Associate Professor, Department of English- Literary and Cultural Studies Program
I became interested in global studies because, like a lot of members of the Carnegie Mellon community, I grew up in a global family. My father, born in Kenya to an Indian family, grew up in the former Portuguese colony of Goa, India before he moved to the United States. My mother comes from a Midwestern German-American farming community. My family now lives all over the world, from Singapore to South Florida. Perhaps because of my diverse background I like to teach courses like Global Masala: South Asians in the Diaspora, in which we look at literature and theory about the complex experiences of immigrants from the subcontinent.
I am an Associate Professor in the Department of English in the Literary and Cultural Studies Program. My research focuses on the different forms of modernity that appear in the global context. I am guided by the question: What does it mean to be modern? My forthcoming book Tracking Modernity: India's Railway and the Culture of Mobility (University of Minnesota, 2011) explores cultural representations of the modern by considering the imagination of railway space in colonial, nationalist and postcolonial South Asian contexts. The train, I argue, is India's predominant cultural symbol of modernity. Representations of the Indian railway comprise an enormously important symbolic history that includes numerous novels, short stories, poems, photographs and films. As one looks at these images, what fascinates is not simply the plentitude of images of the Indian train but the way the railway as an imaginative object comes to represent the culture, forces and processes around it.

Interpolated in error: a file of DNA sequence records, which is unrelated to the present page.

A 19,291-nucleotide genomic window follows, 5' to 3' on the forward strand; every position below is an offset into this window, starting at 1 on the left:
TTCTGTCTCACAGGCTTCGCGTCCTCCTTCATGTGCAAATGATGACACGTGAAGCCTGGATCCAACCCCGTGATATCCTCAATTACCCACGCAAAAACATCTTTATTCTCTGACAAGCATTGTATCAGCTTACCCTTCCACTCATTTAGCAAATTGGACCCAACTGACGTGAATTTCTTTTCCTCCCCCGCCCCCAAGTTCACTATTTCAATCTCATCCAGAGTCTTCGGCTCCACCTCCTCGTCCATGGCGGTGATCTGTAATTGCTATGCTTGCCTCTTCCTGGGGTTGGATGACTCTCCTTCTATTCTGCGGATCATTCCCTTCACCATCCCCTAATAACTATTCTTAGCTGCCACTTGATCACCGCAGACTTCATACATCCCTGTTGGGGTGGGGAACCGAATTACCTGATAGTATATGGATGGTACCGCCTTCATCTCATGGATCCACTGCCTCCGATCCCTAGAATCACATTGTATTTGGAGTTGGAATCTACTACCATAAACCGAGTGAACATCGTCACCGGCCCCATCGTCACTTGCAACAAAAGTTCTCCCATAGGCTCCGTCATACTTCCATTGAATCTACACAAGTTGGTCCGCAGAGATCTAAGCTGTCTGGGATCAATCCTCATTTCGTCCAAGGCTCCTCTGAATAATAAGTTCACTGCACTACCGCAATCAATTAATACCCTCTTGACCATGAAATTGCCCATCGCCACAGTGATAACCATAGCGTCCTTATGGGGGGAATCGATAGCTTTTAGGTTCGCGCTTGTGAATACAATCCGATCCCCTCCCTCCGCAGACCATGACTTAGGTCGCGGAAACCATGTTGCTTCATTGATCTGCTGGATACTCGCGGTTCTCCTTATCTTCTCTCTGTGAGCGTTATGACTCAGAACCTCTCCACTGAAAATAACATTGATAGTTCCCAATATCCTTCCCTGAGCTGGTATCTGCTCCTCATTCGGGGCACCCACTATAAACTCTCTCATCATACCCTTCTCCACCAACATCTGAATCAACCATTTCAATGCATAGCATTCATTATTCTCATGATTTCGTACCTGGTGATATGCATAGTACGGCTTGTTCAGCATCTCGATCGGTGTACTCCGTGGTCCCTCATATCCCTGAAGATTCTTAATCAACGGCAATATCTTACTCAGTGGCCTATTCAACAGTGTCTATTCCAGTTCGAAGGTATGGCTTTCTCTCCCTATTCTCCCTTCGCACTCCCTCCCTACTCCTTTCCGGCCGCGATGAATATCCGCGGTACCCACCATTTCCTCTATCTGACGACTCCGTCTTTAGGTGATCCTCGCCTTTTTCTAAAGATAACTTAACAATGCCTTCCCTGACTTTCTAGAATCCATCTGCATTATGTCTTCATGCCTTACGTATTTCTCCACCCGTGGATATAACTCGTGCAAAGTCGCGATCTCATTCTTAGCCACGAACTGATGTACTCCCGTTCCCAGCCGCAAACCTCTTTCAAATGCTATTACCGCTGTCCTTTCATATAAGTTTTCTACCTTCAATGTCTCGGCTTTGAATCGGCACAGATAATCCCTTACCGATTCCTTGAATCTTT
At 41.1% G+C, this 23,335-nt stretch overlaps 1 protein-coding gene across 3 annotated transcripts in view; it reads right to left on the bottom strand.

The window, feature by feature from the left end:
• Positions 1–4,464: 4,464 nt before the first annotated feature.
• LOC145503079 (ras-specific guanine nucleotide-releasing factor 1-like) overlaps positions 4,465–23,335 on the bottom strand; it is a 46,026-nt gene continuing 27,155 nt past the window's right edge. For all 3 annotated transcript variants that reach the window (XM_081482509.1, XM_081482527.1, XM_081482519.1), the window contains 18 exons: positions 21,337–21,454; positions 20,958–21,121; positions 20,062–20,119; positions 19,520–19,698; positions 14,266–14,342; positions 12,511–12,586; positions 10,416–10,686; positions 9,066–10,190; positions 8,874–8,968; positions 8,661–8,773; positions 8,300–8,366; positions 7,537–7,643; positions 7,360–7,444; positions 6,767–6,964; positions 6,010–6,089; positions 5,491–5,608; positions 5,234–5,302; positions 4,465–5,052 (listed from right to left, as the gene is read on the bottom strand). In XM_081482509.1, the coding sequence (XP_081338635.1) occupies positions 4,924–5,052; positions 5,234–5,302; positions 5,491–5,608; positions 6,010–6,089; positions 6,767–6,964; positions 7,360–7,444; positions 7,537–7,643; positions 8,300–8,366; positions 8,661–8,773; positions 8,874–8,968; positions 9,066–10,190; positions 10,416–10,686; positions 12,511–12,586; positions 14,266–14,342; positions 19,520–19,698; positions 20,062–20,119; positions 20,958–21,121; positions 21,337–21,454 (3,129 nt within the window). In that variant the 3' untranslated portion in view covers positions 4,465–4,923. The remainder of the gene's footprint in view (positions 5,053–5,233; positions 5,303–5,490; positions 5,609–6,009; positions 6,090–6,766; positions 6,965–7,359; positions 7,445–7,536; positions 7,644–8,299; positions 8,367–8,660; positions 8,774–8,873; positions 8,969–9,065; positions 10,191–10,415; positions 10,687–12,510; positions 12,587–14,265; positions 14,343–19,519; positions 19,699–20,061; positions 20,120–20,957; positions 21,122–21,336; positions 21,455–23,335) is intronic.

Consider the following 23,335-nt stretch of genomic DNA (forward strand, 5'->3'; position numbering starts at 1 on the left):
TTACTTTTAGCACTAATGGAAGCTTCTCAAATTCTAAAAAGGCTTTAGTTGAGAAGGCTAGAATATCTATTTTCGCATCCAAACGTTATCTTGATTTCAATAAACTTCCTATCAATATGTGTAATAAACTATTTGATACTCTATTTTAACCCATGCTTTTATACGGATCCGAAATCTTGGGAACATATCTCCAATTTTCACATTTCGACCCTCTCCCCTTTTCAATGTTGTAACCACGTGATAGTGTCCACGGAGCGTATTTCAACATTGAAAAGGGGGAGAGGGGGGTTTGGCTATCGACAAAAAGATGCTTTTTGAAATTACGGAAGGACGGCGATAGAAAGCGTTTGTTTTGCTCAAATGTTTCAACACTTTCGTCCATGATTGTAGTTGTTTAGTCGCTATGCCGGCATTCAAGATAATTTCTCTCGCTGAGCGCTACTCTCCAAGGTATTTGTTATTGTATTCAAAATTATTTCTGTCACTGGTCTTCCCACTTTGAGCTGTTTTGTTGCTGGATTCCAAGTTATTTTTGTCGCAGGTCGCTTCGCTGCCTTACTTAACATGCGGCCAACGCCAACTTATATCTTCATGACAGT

My new book continues to look at modernity, but in a very different context. Arranged Marriage: Narratives of Global Love locates the phenomenon of arranged marriage within intersecting discourses that use notions of marriage to establish cultural, political and economic identities in India and its diaspora. This new book was partially inspired by a course I teach called Global Women's Writing in which we debate the viability of global feminism.
As well as the above mentioned courses, I regularly teach on the relationship between culture and globalization and on postcolonial studies. My background in African, South Asian, European and American literatures in English allows me to bring these rich traditions of global writing to Carnegie Mellon's classrooms.